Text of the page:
+ 3 stems of thyme, roughly chopped
+ red chili pepper flakes (as much as you like, about 1/4 teaspoon is good for me)
+ 3 1/2 c. HOT vegetable stock (the amount depends on the humidity, the rice etc. but plan for about this much. Make sure its hot as you add it!)
+ 1 c. grated parmesan cheese (don't use the shaker kind, it has all sorts of other stuff in it. Grate it from a block, its worth it)
+ 2/3 c. fresh chopped parsley
+ 2 Tablespoons of butter
+ Salt and Pepper

1. In a large pan, add 1/2 the olive oil, and brown the garlic, chili pepper and thyme. Once they smell good (don't let the garlic burn) add the mushrooms and cook for about 5-10 minutes, or until the mushrooms are soft. Remove from pan.
2. Add the rest of the olive oil, and the onion, and sprinkle with a little salt. The salt helps pull the water out of the onions, which makes them caramelize better. cook for about 5 minutes, or until they are golden.
3. Add the mushrooms back to the pan. Drain porcini, and save the broth. Chop and add porcini to the pan.
4. As before, add the rice, it will absorb the flavors and oil, and will turn translucent. Once this has been accomplished turn the heat down to medium low, add about 1/2 c. of mushroom stock at a time, before continuing with broth, allowing all of the broth to be absorbed before adding more.
5. Remove from heat while the rice is al dente. Note: this does not mean hard. I don't care what my dad says, if it crunches, its not done. "al dente" means it hasn't reached gruel consistency, that you can still tell that its rice and it hasn't become soup. DO NOT UNDERCOOK IT... at the same time, DO NOT OVER COOK IT. The best way to meet this strict requirement? Cook over a lower heat! The slower it absorbs, the more time you have to catch it in between rock-like-rice and pudding.
6. Add butter and cheese, and mix. The mixing makes it creamier, and its well worth a few minutes of stirring for the outcome. Mix in parsley at the last minute, as you don't want it to get bitter.

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Chicken Cordon Bleu - Serves 6
Ingredients:
+18 ounces chicken or turkey breast, sliced crosswise (ie the short way) about 1/4 to 1/2 inch thick
+1/2 pound of good melting cheese, sliced (if you like sharp, go with cheddar, if not try something like fontina)
+1/2 pound ham, sliced (prosciutto, honey glazed, spicy - whatever floats your boat)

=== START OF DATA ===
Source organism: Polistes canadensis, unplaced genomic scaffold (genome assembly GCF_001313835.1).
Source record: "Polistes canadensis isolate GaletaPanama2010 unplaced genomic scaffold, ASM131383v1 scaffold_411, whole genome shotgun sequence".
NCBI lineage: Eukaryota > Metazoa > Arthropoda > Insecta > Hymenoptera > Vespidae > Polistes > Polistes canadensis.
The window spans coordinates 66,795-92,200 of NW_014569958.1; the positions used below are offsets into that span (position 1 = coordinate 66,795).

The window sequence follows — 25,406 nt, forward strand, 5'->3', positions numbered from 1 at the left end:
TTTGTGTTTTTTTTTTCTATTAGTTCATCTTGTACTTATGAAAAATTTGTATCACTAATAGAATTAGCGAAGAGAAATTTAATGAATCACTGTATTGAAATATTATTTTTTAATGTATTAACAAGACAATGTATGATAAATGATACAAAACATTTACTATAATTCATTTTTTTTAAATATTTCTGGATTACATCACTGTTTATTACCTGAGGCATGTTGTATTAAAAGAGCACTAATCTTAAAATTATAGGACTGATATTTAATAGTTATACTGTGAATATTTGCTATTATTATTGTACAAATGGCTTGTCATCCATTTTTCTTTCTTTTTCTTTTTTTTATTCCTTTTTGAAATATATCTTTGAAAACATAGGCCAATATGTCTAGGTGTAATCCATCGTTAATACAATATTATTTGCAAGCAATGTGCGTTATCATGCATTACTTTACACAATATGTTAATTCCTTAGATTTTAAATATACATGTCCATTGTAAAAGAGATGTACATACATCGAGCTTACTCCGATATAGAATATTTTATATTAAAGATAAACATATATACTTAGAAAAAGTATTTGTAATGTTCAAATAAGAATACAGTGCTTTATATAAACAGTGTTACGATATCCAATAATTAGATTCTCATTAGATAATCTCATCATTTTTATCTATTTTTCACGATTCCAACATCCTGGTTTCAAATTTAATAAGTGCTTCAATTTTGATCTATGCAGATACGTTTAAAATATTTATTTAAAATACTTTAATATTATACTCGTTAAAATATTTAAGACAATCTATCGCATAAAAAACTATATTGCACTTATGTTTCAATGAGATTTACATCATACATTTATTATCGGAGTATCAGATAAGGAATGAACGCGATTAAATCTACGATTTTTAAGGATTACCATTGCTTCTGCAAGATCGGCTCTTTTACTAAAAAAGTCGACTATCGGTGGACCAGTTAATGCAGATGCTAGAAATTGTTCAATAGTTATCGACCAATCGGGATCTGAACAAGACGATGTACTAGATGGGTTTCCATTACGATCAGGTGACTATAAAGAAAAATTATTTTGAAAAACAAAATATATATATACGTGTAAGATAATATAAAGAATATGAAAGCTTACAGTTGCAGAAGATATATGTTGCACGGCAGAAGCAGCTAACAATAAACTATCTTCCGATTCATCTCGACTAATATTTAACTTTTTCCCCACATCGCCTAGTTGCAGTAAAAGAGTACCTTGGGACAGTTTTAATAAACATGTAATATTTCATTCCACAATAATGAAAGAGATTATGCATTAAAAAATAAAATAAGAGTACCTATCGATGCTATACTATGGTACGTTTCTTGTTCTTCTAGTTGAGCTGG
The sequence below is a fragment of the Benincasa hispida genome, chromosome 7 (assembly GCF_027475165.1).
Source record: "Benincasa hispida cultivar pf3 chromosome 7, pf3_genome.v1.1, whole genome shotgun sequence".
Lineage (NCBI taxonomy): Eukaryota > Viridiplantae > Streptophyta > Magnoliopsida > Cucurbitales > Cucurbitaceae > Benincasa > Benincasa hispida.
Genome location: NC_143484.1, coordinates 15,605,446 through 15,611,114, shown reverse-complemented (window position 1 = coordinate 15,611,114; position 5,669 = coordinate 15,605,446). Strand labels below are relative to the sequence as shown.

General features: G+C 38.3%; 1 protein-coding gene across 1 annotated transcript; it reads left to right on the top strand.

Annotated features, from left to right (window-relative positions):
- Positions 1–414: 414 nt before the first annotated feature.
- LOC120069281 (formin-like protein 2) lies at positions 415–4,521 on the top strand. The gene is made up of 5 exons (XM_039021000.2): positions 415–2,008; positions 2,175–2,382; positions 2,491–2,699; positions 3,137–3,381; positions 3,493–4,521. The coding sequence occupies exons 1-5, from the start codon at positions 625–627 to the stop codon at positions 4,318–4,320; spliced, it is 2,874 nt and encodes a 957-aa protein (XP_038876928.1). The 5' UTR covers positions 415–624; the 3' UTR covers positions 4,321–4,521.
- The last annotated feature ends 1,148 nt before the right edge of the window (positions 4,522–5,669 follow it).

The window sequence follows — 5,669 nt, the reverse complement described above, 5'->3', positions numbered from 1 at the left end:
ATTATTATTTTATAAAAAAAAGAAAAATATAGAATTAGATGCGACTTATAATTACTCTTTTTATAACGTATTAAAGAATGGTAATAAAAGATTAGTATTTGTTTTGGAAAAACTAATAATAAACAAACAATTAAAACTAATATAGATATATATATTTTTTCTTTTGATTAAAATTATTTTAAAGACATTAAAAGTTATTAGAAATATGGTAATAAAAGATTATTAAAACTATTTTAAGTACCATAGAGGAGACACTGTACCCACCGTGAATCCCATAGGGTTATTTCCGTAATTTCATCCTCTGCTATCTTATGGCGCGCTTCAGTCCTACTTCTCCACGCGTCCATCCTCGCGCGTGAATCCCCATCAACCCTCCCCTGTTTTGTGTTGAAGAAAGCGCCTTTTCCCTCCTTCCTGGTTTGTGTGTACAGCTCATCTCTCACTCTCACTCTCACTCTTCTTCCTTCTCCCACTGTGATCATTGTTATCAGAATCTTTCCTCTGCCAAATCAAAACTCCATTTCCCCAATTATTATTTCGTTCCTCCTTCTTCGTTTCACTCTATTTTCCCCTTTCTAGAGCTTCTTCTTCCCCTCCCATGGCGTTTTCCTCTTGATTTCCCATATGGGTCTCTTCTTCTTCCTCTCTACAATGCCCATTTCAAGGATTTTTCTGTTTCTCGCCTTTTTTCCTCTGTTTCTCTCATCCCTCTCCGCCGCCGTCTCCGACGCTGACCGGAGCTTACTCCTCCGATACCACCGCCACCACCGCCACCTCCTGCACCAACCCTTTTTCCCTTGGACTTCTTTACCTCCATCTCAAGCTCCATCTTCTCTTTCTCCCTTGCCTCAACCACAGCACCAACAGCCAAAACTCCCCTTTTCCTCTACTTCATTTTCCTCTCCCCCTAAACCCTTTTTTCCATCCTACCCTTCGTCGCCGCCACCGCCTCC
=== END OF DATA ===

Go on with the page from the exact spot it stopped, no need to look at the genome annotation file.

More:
+ 1 1/2 c. dry white wine (like a pinot grigio)
+ 4 Tablespoons of Butter
+ 2 eggs, scrambled
+ about 2 c. flour
+ about 2 c. breadcrumbs (if they aren't seasoned, add about 1 Tablespoon each of salt and pepper)
+ Extra Virgin Olive Oil (for frying, make sure you have enough)
+ 1 1/2 c. grated parmesan cheese
+ Salt and Pepper

1. Put a slice of chicken between 2 pieces of plastic wrap. Sprinkle a little water on top, and with a meat pounder (or the botton of a clean can, or a heavy frying pan, or a rolling pin... anything that has some good weight to it and a flat side) SMASH it. Pound all the pieces out as thin as you can get them without ripping holes in the meat, they should be almost translucent.
2. Salt and pepper one side of each flattened cutlet. Take one piece - seasoned side up, place a slice of cheese and a slice of meat (fold it so it doesn't hang over the edges). Put another slice of chicken, seasoned side down, on top.
3. Dredge the little chicken-cheese-ham-chicken sandwich in flour. What does dredge mean? Cover it with flour, so it has flour all the way around, and then pat any extra off.
4. Dip the floured chicken-cheese-ham-chicken sandwich in the eggs.
4. Dredge the egg-and-floured-chicken-cheese-ham-chicken sandwich in the breadcrumbs.
5. Place on a cutting board. Take a chef's knife (the big kind), and rest the blade CUTTING SIDE UP on the cutting board. Using the side of the blade, pat all the edges together around the meat to seal the little package. You have to do this BEFORE the egg dries, or it won't seal. This step keeps the cheese from oozing out of the chicken later.
6. Heat a frying pan over high heat. When hot, turn heat to medium high and add about 1/3 c. of olive oil. Fry the little things until they are nice and golden brown, flip and do the same to the other side.
7. Put the browned meat into a baking tray. Split the parmesan equally, and heap in a little pile on each piece. Place a little butter pat on top of each cheese pile, and then pour wine next to the chicken. Bake at about 375 for 10 minutes, or until it smells divine and the cheese is melted.

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Creme Brulee - Serves 6
+ 1 c. and 2 Tablespoons fresh cream
+ 1 c. and 2 Tablespoons milk
+ 1/4 c. sugar
+ 1 Tablespoon flour
+ 4 egg yolks
+ 1 whole egg
+ a vanilla bean, split
+ zest of 1/2 a lemon (in long strips, not grated)
+ browning sugar

1. Heat to a boil milk, cream, vanilla and lemon zest.
2. In a metal bowl, beat eggs, flour and sugar until pale yellow.
3. Add a little of the hot liquid at a time - GO SLOW OR YOU WILL END UP WITH SCRAMBLED EGGS
4. Place metal bowl over boiling water, a double-boiler, and whip until thick and creamy.
5. Pour into molds and let cool.
6. Sprinkle with sugar, and slowly burn until melted.

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Posted by Traveling Spoon 00:34 Comments (0)